CEOCFOinterviews: Many ATM cards are used as credit cards; so why is this something special?

Mr. Hargens: “Our friends at Visa and MasterCard have totally confused the world with what they have created with their debit card, and you have to congratulate them, they have done a great marketing job and it has been a successful product for them. Many people don’t realize that Visa debit card transactions now outnumber Visa credit card transactions. I still have conversations sometimes with potential customers and potential partners who are laboring under ten or twenty-year-old ideas that if you don’t have a credit card you are not a credit worthy person, are un-banked and credit challenged. Nothing can be further from the truth; consumers simply prefer debit cards more and more, so debit card transactions outnumber credit card transactions. It is continuing to swing more towards debit vs. credit. What Visa and MasterCard did was persuade most banks and credit unions in the U.S. to put a Visa logo or a MasterCard logo on an ATM card, and the banks did that because the card would be used more and they would get more fees.

The piece of plastic in the consumer’s pocket is two different cards on one piece of plastic that can be used two different ways. The way it is used doesn’t matter much to the consumer; they will go with the flow and do whatever they have to do, but it matters a lot to the merchants. Let’s say you walk into Wal-Mart(Wal-mart Stores, Inc NYSE-WM) with one of those ATM cards that also have a Visa logo on it, and you press the credit button, well that transaction is going to be routed from Wal-Mart to Visa to the card-issuing bank, and Wal-Mart is going to pay the Visa discount rate of the transaction. Let’s say you walk into Wal-Mart with that same card and when you are checking out, you press the debit button; you will be asked for your pin number, and then the card will route through an ATM network and back to your card- issuing bank, and not through Visa. In that case, instead of paying the Visa fee, which is a percent of the transaction, Wal-Mart would pay a fixed fee, which is typically what is assessed for an ATM card transaction. If you are talking about a five or ten dollar transaction, there is not much difference, but when you are talking about fifty or one hundred dollar transactions, suddenly it is much cheaper for the merchants to accept the ATM card transactions. That is why Wal-Mart led that class action lawsuit that Visa and MasterCard both caved in to last summer. Now merchants have the right to say I will take your Visa credit card but if you present a debit card you have to press the debit button and enter your pin number and it is going to route from the ATM network and be cheaper for me.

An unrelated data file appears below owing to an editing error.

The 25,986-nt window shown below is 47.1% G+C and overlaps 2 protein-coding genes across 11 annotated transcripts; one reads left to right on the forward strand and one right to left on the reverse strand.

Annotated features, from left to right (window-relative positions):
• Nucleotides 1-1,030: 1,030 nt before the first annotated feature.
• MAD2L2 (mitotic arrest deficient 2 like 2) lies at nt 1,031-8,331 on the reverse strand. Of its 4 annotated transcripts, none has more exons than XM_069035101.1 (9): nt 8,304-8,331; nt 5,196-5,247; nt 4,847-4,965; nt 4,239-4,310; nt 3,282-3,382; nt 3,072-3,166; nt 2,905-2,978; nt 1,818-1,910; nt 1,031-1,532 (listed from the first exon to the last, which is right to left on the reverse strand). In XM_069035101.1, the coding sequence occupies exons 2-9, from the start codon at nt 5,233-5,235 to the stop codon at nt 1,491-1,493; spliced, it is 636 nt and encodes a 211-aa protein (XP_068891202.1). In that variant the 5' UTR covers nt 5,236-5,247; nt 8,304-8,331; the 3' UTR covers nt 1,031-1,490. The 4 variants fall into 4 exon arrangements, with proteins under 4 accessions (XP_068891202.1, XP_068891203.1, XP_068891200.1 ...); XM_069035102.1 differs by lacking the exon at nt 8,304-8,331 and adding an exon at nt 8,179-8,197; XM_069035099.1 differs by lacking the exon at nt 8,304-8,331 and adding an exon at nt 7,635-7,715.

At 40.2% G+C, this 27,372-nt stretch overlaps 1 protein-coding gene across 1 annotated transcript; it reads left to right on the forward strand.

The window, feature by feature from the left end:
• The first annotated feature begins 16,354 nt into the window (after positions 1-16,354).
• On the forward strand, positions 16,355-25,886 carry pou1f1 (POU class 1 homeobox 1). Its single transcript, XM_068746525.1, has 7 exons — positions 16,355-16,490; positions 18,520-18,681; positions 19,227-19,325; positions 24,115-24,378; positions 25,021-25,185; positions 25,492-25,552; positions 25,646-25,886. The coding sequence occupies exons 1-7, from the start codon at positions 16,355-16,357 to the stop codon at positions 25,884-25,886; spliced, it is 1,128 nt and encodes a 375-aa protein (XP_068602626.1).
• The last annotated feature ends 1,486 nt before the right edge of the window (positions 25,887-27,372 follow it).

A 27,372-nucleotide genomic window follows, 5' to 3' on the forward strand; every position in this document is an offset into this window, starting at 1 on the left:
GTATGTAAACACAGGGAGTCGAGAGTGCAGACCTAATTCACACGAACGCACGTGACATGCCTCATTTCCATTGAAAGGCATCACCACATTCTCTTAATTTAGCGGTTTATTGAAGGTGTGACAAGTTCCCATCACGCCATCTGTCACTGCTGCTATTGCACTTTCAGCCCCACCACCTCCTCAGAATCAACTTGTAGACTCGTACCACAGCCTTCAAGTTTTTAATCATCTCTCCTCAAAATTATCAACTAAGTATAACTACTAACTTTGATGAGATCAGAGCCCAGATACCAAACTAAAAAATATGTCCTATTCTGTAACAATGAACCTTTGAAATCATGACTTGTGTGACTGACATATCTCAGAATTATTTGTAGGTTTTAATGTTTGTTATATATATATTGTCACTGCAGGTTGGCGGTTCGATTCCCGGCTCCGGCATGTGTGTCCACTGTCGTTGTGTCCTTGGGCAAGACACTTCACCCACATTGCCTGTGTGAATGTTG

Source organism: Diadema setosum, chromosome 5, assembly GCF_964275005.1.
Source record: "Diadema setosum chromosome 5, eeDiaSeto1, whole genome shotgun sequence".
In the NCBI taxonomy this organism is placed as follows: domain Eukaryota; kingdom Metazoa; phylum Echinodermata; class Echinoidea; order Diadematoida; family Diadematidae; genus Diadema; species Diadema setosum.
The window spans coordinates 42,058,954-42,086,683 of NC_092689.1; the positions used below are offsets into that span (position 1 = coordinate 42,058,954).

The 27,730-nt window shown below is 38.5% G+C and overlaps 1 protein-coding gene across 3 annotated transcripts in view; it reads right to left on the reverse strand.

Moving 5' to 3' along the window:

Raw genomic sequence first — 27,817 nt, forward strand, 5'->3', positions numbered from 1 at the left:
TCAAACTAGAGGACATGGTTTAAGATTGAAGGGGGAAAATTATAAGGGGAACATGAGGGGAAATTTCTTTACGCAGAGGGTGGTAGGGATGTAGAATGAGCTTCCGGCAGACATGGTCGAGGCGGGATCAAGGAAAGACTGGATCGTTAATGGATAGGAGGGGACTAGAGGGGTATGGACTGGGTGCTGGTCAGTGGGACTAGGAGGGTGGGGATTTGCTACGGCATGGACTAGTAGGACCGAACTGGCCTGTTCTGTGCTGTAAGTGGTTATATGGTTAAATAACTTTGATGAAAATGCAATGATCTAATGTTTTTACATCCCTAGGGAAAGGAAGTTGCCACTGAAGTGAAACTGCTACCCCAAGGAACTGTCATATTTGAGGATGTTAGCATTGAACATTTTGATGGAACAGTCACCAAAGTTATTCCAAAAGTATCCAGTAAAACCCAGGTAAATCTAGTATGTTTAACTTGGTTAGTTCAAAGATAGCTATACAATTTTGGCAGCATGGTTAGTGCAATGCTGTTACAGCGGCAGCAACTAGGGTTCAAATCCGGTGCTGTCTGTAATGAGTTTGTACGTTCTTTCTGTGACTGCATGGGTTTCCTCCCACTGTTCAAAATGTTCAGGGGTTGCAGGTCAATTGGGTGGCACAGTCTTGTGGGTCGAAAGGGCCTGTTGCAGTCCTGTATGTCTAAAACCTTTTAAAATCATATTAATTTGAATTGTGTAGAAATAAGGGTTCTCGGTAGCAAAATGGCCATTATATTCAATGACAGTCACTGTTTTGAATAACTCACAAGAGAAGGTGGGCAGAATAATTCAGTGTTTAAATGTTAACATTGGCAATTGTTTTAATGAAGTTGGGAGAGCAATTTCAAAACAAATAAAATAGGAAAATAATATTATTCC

Merchants have become very aware of the pricing differential between using a credit card and an ATM card and because of that, what we have created is that for the first time someone can take a debit button and put it on a website, and we think it is going to be attractive and popular for the Internet market. The example I love is Delta Airlines(Delta Airlines, Inc. NYSE-DAL); if you fly in and out of Atlanta, you are a captive of Delta Airlines, and their average transaction when they sell tickets is approximately $250 . If they sell their tickets at their website, Internet merchants pay a higher rate for Visa and MasterCard than a brick and mortar business, so it amplifies the difference between a Visa or MasterCard and an ATM card. When they sell that $250 ticket on their website, lets say they had a 2% fee for Visa and MasterCard; it is going to cost them five dollars in fees to sell their ticket. If they can take their frequent customers and move them to an ATM card transaction, Delta might pay sixty or seventy cents for that transaction, rather than $5, so there is a savings of over four dollars per ticket and those are the kinds of savings that get merchants to sign up for our service.”

CEOCFOinterviews: Why hasn’t it been done yet?

Mr. Hargens: “In terms of technology, when we first sat down, because we were people that were experienced in the industry, we looked at how this has been done in the brick and mortar world, and we were smart enough about technology to see how to bring it to the Internet.  We went out and filed for a couple of patents and I think we were just the first to think it through and file the patents and start developing the software. In terms of technology, we knew how the payments world worked and we had the specific knowledge that made it possible for us to envision the technology and make it sooner than other people. In terms of the business side, things have not moved as quickly as we thought they would when we had this vision four years ago, partly because it isn’t just about technology, it is about rules and permission and the way the banking and ATM networks world works. It took us a long time to get a sponsor bank to say, “yes, I will sign on the dotted line and be the sponsor of those transactions coming from Internet merchants. It took a long time to get one of the major ATM networks to say, “yes, I will let you sign up Internet merchants,” so there were rule changes.

The year 2003 was the year that as a result of a lot of hard work, some things fell in to place to put us in the position to finally take off. We got a sponsor bank and an ATM network to cooperate; so that has made the product viable overnight for an Internet merchant in the U.S. that wants to use us. We certified and went into production, which means that we are now doing live transactions for a small handful of merchants. We were acquired by InstaPay and became a public entity and that gave us much better access to start looking for working capital when we needed to grow the business. In the middle of March, we signed an agreement with an investment banker that would give us access of up to five million dollars in the next two years, which is all public information. So all the pieces are in place including working capital.